Published June 30, 2011
The Justice Department is moving forward with criminal investigations relating to CIA interrogations of two detainees who died in the agency's custody.
The decision, announced Thursday by Attorney General Eric Holder, is the result of a nearly two-year preliminary review into the Bush-era interrogations by prosecutor John Durham. Though the secretive probe has drawn fierce criticism from Republicans since it began, Holder reiterated Thursday that he will not abandon it.
In a statement, Holder said the review looked mostly at "whether any unauthorized interrogation techniques were used by CIA interrogators, and if so, whether such techniques could constitute violations of the torture statute or any other applicable statute."
Though the review now triggers a full investigation into two deaths, Holder indicated Justice would drop its review of the other cases.
"Mr. Durham and his team reviewed a tremendous volume of information pertaining to the detainees. ... Mr. Durham has advised me of the results of his investigation, and I have accepted his recommendation to conduct a full criminal investigation regarding the death in custody of two individuals. Those investigations are ongoing," Holder said. "The department has determined that an expanded criminal investigation of the remaining matters is not warranted."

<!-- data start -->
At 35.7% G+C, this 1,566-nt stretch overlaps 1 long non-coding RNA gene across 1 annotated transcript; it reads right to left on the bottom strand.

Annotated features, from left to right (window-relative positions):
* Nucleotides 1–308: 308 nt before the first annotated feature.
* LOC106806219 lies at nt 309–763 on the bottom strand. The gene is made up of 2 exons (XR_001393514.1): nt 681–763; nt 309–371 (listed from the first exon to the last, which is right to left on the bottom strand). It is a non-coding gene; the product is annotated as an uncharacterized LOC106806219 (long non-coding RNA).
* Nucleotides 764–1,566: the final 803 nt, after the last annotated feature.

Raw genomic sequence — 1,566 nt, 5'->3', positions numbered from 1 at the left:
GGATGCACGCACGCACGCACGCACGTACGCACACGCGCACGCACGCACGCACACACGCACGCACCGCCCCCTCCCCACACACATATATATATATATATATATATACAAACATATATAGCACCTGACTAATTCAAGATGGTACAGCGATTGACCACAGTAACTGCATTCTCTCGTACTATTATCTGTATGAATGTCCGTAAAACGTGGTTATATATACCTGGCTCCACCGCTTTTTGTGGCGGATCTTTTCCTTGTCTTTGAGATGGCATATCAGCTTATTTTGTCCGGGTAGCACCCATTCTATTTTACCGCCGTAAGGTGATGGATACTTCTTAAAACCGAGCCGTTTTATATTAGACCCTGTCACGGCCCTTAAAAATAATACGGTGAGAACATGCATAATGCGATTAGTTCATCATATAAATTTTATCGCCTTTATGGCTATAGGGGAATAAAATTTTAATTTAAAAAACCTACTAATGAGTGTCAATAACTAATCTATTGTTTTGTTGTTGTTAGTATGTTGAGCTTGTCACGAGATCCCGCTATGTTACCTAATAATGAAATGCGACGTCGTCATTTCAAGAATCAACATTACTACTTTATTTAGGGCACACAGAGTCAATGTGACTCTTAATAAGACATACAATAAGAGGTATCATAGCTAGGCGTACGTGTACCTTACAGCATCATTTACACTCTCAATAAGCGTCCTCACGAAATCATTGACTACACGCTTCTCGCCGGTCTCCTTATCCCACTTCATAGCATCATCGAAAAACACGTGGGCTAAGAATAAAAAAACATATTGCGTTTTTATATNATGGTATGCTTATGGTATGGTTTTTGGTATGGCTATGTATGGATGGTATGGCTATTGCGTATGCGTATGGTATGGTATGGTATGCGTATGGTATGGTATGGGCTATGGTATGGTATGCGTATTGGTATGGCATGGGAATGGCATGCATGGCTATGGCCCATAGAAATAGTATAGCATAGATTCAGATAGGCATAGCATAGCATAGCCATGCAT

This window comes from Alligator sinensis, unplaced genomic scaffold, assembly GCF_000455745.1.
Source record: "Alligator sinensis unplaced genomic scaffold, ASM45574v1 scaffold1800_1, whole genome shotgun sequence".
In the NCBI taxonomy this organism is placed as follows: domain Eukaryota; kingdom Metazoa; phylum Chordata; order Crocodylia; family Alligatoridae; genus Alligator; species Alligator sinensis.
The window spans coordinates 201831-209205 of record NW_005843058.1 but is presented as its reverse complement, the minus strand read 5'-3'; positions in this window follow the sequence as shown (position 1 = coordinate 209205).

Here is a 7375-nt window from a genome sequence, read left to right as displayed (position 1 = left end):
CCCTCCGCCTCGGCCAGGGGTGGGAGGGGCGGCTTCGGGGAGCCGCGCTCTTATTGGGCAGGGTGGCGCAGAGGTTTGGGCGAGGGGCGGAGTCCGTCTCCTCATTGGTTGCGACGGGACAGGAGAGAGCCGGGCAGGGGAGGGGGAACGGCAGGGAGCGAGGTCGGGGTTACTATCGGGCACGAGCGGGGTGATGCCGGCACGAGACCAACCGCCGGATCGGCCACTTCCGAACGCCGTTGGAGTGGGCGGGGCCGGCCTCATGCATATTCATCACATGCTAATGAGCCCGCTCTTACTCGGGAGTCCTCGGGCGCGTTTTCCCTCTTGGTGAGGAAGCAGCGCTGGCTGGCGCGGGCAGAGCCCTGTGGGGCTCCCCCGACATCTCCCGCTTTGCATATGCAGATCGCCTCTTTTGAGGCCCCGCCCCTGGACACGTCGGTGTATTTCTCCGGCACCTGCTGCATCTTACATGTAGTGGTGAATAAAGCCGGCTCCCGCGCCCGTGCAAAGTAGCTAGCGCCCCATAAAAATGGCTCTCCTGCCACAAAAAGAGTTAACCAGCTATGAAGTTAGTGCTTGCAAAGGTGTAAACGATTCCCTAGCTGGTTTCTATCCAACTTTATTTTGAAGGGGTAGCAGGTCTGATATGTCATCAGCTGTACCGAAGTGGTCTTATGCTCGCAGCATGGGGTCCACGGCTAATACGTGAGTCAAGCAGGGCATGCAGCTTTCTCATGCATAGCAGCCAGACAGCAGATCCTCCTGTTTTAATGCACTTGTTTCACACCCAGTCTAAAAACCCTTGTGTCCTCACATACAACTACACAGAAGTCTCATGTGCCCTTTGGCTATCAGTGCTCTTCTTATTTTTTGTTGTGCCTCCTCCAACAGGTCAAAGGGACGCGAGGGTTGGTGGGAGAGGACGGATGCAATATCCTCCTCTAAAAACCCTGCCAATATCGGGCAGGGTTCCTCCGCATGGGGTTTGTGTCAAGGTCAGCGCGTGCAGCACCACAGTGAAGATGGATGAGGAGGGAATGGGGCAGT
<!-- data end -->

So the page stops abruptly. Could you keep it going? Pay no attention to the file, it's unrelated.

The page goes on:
The investigation into CIA practices, first announced in August 2009, outraged some lawmakers concerned about the precedent the Obama administration could set by investigating the war-time actions of its predecessor. Republican lawmakers revived calls to drop the probe altogether after Usama bin Laden was killed in a CIA-led raid in Pakistan, claiming Bush-era interrogations played a part in tracking him down.
Outgoing CIA Director Leon Panetta noted in a statement that, of the two cases singled out for investigation Thursday, both "were previously reviewed by career federal prosecutors who subsequently declined prosecution."
Still, he said "no decision" has been made about bringing criminal charges and pledged CIA cooperation.
"The agency will, of course, continue to cooperate fully in the remaining investigations," he said. "On this, my last day as director, I welcome the news that the broader inquiries are behind us. "
With Panetta leaving, the Senate on Thursday voted to confirm Gen. David Petraeus as his replacement.
Holder did not identify the two death cases that will be further investigated. But former and current U.S. officials who requested anonymity to discuss an ongoing investigation said Durham was looking at the deaths of Gul Rahman and Manadel al-Jamadi.
Rahman died in the early hours of Nov. 20, 2002 after being shackled to a cold cement wall in a secret CIA prison in northern Kabul, Afghanistan, known as the Salt Pit. He was suspected of links to the terrorist group Al Qaeda.
Al-Jamadi died in 2003 at the Abu Ghraib prison in Iraq. The death has been known to the public for years and a military autopsy declared al-Jamadi's death a homicide.
The Associated Press contributed to this report.